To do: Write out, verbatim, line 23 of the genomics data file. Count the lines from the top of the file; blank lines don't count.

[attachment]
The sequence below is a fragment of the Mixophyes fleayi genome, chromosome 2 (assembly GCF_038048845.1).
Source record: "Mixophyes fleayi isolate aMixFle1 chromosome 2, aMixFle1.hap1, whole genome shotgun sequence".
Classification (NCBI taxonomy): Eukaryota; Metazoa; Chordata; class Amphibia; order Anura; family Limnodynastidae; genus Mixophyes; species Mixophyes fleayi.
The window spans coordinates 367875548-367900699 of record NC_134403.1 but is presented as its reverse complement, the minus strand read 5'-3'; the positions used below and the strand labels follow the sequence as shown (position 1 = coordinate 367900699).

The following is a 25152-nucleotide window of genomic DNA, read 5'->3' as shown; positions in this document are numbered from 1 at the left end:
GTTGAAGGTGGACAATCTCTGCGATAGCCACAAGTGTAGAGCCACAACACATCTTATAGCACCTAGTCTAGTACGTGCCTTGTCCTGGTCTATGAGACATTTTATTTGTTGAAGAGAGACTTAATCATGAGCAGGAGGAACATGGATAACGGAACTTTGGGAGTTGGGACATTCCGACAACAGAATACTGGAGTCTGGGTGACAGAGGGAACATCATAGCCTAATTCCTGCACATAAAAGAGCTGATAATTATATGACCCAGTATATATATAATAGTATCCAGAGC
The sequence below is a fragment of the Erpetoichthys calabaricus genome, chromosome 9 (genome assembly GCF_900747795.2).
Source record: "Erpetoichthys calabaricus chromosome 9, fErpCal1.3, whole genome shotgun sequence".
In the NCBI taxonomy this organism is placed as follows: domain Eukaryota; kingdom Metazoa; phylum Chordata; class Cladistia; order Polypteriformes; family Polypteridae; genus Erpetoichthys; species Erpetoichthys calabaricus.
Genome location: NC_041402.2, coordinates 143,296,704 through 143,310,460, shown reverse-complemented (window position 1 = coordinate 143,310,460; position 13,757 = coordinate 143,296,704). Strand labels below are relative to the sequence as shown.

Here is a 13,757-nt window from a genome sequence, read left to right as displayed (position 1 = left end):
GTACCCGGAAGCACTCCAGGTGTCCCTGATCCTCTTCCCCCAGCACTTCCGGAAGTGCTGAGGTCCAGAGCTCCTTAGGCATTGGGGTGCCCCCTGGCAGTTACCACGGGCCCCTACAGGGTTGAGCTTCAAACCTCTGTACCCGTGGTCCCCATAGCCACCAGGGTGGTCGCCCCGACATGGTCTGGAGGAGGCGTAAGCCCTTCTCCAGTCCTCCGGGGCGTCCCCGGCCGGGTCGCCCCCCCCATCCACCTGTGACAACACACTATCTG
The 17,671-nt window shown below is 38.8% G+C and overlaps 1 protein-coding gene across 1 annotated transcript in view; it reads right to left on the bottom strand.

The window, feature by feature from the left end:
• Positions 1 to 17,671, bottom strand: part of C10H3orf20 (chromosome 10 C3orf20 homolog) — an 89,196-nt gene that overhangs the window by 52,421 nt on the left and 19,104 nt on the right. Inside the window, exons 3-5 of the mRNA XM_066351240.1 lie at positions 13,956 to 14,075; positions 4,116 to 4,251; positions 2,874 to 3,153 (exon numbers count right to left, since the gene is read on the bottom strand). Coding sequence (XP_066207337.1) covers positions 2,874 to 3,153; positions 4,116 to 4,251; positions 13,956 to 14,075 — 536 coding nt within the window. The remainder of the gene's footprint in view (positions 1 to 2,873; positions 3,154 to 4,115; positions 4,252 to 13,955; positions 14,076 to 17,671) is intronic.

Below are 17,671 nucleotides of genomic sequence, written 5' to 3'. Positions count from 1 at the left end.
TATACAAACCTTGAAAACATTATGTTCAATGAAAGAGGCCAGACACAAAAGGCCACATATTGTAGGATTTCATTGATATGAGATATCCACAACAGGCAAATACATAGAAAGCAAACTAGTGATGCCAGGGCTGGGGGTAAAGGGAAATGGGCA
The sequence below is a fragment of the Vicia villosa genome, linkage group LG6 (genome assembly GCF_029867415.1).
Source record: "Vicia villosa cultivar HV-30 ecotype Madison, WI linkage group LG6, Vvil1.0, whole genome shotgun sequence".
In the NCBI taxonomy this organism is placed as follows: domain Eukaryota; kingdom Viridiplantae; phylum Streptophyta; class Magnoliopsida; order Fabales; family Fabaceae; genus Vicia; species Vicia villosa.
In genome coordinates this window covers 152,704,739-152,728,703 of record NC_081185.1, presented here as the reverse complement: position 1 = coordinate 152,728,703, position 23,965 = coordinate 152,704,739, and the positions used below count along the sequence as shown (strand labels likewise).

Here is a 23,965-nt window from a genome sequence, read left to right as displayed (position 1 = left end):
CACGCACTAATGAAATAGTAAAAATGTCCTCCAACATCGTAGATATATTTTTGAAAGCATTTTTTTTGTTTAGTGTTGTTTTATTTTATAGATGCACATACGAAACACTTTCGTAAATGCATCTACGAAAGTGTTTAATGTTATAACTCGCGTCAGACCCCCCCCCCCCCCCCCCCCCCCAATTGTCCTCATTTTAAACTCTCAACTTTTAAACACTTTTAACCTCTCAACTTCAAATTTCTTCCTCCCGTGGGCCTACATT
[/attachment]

CACGCACTAATGAAATAGTAAAAATGTCCTCCAACATCGTAGATATATTTTTGAAAGCATTTTTTTTGTTTAGTGTTGTTTTATTTTATAGATGCACATACGAAACACTTTCGTAAATGCATCTACGAAAGTGTTTAATGTTATAACTCGCGTCAGACCCCCCCCCCCCCCCCCCCCCCCAATTGTCCTCATTTTAAACTCTCAACTTTTAAACACTTTTAACCTCTCAACTTCAAATTTCTTCCTCCCGTGGGCCTACATT